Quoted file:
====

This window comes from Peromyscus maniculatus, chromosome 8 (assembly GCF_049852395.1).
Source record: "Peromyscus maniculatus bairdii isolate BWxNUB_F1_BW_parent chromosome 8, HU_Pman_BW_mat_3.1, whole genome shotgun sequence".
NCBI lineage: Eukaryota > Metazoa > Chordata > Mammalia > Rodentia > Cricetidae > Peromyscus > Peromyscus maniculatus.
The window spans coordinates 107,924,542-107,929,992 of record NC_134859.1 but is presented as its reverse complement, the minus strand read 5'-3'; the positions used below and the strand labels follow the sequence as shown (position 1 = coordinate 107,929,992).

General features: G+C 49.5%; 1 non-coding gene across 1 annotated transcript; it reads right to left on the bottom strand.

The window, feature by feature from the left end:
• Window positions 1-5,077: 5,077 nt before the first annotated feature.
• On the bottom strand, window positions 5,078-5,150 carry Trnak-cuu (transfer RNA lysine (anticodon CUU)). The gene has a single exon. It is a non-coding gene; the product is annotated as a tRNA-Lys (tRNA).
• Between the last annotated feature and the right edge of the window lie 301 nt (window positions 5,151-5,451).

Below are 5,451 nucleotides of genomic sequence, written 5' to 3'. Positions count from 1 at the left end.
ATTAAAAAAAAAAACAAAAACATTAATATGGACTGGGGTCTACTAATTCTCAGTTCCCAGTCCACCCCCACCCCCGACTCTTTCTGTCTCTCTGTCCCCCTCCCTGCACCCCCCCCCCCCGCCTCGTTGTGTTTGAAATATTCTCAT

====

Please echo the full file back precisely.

This window comes from Peromyscus maniculatus, chromosome 8 (assembly GCF_049852395.1).
Source record: "Peromyscus maniculatus bairdii isolate BWxNUB_F1_BW_parent chromosome 8, HU_Pman_BW_mat_3.1, whole genome shotgun sequence".
NCBI lineage: Eukaryota > Metazoa > Chordata > Mammalia > Rodentia > Cricetidae > Peromyscus > Peromyscus maniculatus.
The window spans coordinates 107,924,542-107,929,992 of record NC_134859.1 but is presented as its reverse complement, the minus strand read 5'-3'; the positions used below and the strand labels follow the sequence as shown (position 1 = coordinate 107,929,992).

General features: G+C 49.5%; 1 non-coding gene across 1 annotated transcript; it reads right to left on the bottom strand.

The window, feature by feature from the left end:
• Window positions 1-5,077: 5,077 nt before the first annotated feature.
• On the bottom strand, window positions 5,078-5,150 carry Trnak-cuu (transfer RNA lysine (anticodon CUU)). The gene has a single exon. It is a non-coding gene; the product is annotated as a tRNA-Lys (tRNA).
• Between the last annotated feature and the right edge of the window lie 301 nt (window positions 5,151-5,451).

Below are 5,451 nucleotides of genomic sequence, written 5' to 3'. Positions count from 1 at the left end.
ATTAAAAAAAAAAACAAAAACATTAATATGGACTGGGGTCTACTAATTCTCAGTTCCCAGTCCACCCCCACCCCCGACTCTTTCTGTCTCTCTGTCCCCCTCCCTGCACCCCCCCCCCCCGCCTCGTTGTGTTTGAAATATTCTCAT